Earlier this year I began working with a sophisticated home cook and sometime cooking teacher who wanted to start a blog, write for publication, and later on, write a cookbook. That wasn’t the order, but I told her it would work best that way.
She launched the food blog, and it’s coming along beautifully. For clips, we brainstormed a few story ideas for newspapers, which would produce results much faster than magazines. She pitched several weeklies in the state, with two responses. It wasn’t pretty. Here is the first, from the paper’s editor:
“All the articles are volunteered. We have no budget for freelance, or for anything else that matter. Everybody does it here for love. Still, we recognize that many freelancers who query us are hoping–and needing–to sell their articles. If that is the situation with you, of course we will understand your not being able to place it with us. If on the other hand, you are in a position to donate the piece, it would be our pleasure to run it.”
Around the same time, a second reply arrived. It came from another paper’s copy editor (in the past, a copy editor would be way too junior to respond to story pitches, but this is today’s economy). It said, “This story sounds fun… However, we are a struggling paper (as most are) and would have to know how much you would want for the story before we say yes or no.”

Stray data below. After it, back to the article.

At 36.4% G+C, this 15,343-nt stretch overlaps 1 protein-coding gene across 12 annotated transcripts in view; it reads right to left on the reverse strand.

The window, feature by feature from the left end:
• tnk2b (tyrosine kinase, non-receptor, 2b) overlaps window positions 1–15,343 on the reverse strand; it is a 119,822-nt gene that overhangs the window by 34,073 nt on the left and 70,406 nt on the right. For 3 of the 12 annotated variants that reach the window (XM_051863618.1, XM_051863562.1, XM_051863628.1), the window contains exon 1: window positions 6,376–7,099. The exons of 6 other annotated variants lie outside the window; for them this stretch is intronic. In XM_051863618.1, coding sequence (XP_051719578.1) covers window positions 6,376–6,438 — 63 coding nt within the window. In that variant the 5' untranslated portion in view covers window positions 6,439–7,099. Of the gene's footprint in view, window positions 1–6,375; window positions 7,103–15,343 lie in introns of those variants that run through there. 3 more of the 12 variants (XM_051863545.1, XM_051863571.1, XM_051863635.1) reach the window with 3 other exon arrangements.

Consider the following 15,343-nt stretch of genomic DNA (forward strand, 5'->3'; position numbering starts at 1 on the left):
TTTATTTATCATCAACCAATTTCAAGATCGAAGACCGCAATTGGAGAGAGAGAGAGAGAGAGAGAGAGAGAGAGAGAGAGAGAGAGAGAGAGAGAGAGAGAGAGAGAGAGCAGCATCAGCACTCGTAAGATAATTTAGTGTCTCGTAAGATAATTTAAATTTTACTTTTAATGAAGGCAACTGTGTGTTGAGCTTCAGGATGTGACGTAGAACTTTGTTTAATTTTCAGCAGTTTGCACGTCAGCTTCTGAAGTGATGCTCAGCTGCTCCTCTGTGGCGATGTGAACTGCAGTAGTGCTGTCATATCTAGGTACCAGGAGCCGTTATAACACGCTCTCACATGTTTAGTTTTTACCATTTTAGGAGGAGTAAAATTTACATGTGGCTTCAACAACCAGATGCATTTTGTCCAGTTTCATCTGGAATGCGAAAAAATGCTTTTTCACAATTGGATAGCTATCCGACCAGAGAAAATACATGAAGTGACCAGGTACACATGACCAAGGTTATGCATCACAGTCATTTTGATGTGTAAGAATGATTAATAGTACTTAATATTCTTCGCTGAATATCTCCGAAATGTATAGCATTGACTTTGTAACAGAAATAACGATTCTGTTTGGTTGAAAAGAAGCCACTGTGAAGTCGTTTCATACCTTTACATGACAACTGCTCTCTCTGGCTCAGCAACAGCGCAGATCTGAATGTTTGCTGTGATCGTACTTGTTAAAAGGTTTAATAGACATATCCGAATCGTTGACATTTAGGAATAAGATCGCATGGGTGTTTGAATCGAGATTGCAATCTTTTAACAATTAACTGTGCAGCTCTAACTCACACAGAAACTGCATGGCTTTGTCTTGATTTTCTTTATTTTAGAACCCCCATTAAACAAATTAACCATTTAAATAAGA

Oh wonderful. She would have to guess how much the paper would pay. And if she guessed wrong? Still, I suggested she go with the second paper, because at least they were willing to pay something. I’m not a big fan of working for free. I suggested she ask for $100 for up to 500 words and two recipes. She went along with it, except she suggested up to four recipes. Then she got the reply:
“Unfortunately, we are a very small paper dealing with intense budget cuts (most of our newsroom is out on furlough today). We can’t afford to pay freelancers $100, we usually pay around $50 for a 700-word story. Thanks so much for your offer, good luck with the story!
Great. $50 for 700 words. You know what that is? It’s 14 cents per word, for probably 6 hours of work. And to top if off, the copy editor blew off the writer because she didn’t guess the right amount.
Unperturbed, the writer went back to the first paper. She’s submitting a 500-word article with 1 recipe. “If people want more recipes, they can go to my blog,” she concluded. Now, this writer can afford to submit a piece for nothing. She wants a clip. After she told the editor she was “in a position to donate it,” he said, “I’m looking forward to your first one.” He can already see that she’s good, and he wants more. For free, of course.
So dear reader, we can all agree that this situation stinks. But let’s discuss. Is she on a slippery slope? Should she have agreed to write for free? Should she continue to work for this guy for nothing, to build up her clip file? Or should move on, looking for payment for her hard work? Is $50 much better than free? What a time we live in.
(Thanks to Nancy Leson for the idea for this headline.)